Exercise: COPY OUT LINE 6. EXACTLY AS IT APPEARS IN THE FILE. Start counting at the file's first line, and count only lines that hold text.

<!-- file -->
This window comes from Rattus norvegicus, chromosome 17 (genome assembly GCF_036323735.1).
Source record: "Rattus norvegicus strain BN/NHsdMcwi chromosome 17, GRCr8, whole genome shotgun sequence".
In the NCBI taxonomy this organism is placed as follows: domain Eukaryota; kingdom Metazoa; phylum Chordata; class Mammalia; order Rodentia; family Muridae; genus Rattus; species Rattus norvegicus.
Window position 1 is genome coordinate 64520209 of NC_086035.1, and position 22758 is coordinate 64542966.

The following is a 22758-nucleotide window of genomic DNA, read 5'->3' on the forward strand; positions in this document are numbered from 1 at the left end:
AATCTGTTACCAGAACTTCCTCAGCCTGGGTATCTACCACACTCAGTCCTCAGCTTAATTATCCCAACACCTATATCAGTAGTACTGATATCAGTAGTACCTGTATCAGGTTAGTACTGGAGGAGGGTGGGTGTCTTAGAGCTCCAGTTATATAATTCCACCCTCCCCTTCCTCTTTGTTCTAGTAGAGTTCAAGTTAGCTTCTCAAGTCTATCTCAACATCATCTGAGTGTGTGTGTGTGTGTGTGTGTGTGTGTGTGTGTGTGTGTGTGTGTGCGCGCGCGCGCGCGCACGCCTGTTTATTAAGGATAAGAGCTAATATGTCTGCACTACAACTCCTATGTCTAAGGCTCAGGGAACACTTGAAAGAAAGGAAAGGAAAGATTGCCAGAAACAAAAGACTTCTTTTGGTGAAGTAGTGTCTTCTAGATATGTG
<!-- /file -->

AATCTGTTACCAGAACTTCCTCAGCCTGGGTATCTACCACACTCAGTCCTCAGCTTAATTATCCCAACACCTATATCAGTAGTACTGATATCAGTAGTACCTGTATCAGGTTAGTACTGGAGGAGGGTGGGTGTCTTAGAGCTCCAGTTATATAATTCCACCCTCCCCTTCCTCTTTGTTCTAGTAGAGTTCAAGTTAGCTTCTCAAGTCTATCTCAACATCATCTGAGTGTGTGTGTGTGTGTGTGTGTGTGTGTGTGTGTGTGTGTGTGTGTGCGCGCGCGCGCGCGCACGCCTGTTTATTAAGGATAAGAGCTAATATGTCTGCACTACAACTCCTATGTCTAAGGCTCAGGGAACACTTGAAAGAAAGGAAAGGAAAGATTGCCAGAAACAAAAGACTTCTTTTGGTGAAGTAGTGTCTTCTAGATATGTG